Stuff I Struggle With: Installment 1
No need for a witty introduction here.
The title says it all.
Stuff I Struggle With
1. Writing Periodized Programs for Gen Pop Clients
I know this may ruffle a few feathers out there, but I really struggle with the idea of writing periodized (meaning, several weeks or months in advance) training programs for the general population.
When working with a competitive athlete who has their year broken up between an “off-season” and “in-season” as it relates to their respective sport…
…yes, it makes sense to write a more detailed, thorough, and robust plan to prepare them for those rigors
Being more meticulous with managing stress, ascertaining precise volumes & loads, managing rest periods, and possibly even going so far as to measuring things like bar speed are all appropriate when preparing an athlete for a competitive season.
Tom, who’s 49 and works in Human Resources, has two kids at home, a cranky left shoulder, and is just looking to lose a little fat and maybe match his squatting numbers from college isn’t Bo Jackson.
He doesn’t need to prepare for Sunday or hit a 400 ft home runs.1
This is NOT to insinuate I don’t feel general pop clients don’t require planning or structure within their programming. I just don’t feel having them follow a Block Periodized program so that their bench press peaks to coincide with their kids clarinet recital in the Spring is really the panacea for progress.
What’s more, “life” just has a knack for getting in the way:
- Kids get sick
- Work piles up
- Vacations get planned
- Fucking global pandemics happen
Certainly, I’m not suggesting to take a haphazard (or “winging it”) approach, but writing training programs several weeks – or more aggressively: months – in advance, while well-intentioned, is rarely going to “stick” with most gen pop clients.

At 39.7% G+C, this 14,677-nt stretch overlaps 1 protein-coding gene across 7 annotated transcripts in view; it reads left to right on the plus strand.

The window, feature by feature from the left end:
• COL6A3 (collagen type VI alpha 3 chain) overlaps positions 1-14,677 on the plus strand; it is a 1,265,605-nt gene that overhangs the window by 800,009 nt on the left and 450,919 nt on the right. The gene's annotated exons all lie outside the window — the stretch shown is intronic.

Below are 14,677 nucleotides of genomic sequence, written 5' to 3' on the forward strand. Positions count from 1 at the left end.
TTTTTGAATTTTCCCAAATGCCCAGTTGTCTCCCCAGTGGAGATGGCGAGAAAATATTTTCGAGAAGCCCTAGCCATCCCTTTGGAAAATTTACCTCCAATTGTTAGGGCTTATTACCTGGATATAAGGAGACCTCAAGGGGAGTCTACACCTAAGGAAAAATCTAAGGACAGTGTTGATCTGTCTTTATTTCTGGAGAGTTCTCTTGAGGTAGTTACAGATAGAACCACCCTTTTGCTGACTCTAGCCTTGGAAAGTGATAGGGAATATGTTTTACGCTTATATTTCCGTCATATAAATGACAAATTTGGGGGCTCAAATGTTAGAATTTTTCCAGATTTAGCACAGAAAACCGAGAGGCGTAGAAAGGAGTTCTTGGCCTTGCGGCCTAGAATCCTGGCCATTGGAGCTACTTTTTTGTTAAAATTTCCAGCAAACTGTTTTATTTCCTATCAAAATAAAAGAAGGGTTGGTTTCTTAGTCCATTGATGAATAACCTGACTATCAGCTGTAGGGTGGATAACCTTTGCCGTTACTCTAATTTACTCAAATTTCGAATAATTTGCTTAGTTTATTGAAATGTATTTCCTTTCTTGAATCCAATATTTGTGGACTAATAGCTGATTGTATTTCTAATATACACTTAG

The more cogent approach will almost always be to write 2-4 week micro-cycle programs, but under the assumption that on any given day “Tom” is going to show up for a session and need some tweaking done.
2. Speaking of Athletes Though
My friend Mike Perry, owner of Skill of Strength here in Massachusetts, posted this hilarious (albeit 100% appropriate) meme on his feed today:
I see this happen often: Someone will go on and wax poetic about how “so and so” does “such and such” in the weight room so why can’t I?
To steal a few examples from Mike:
1️⃣ A loaded valgus knee is not dangerous, just look at Chinese weightlifters!
2️⃣ GSP does a ton of gymnastics, that’s what I should be doing!!
3️⃣ Tom Brady only uses bands and look at his success.
4️⃣ Lebron has amazing balance from standing and kneeling on stability balls
There’s one thing that all high-level athletes have that you don’t.
And it’s untrainable.
Nature picked for them their parents and not yours.
They have superior genetics and would be elite at their sport despite some of the questionable things they do in the weight room.
One athlete may post something on social media where they’re performing some circus-trick exercise and another may post something about how they avoid foods that are colored red.
Don’t do it.
You’re not them.
So I guess what I’m struggling with here is resisting the urge to jump into a shark’s mouth every time I see someone – whether a coach or just some rando – attempting to make this borderline moronic argument.2
Calander Calendar Correctly the First Time
4. Convincing Fit Pros That Rotator Cuff Training Is So Much More Than Band Exercises
I know some will see this and read the following:
“Tony Gentilcore hates band work for rotator cuff exercises. He also hates bacon, oxygen, and kitty cuddles.”
To set the record straight: I have nothing against band work for the rotator cuff.
They’re splendid (when performed correctly, of course).
In terms of EMG activation, band work (as well as Side Lying External Rotations) have been shown to be top dog.
That said, there’s so much more to rotator cuff training and shoulder health in general than just standing (or lying) in-place performing endless repetitions of external rotations.
The shoulder is a dynamic joint and if we wanted to be nit-picky it’s main job is to maintain joint centration where the humeral head stays “centered” within the glenoid fossa.
I’ve long championed the efficacy of implementing rhythmic stabilizations as part of a rotator cuff training strategy.
Note to Self: This video is a decade old for crying out loud; update it.
However, taking things to the next level, my friends at Back Bay Health – Laura & Tim Latham – posted this fantastic idea on their IG today:
View this post on Instagram
OMG – so good and I’m stealing right away.
Although, to spice it up I’d recommend lighting the stick on fire or something.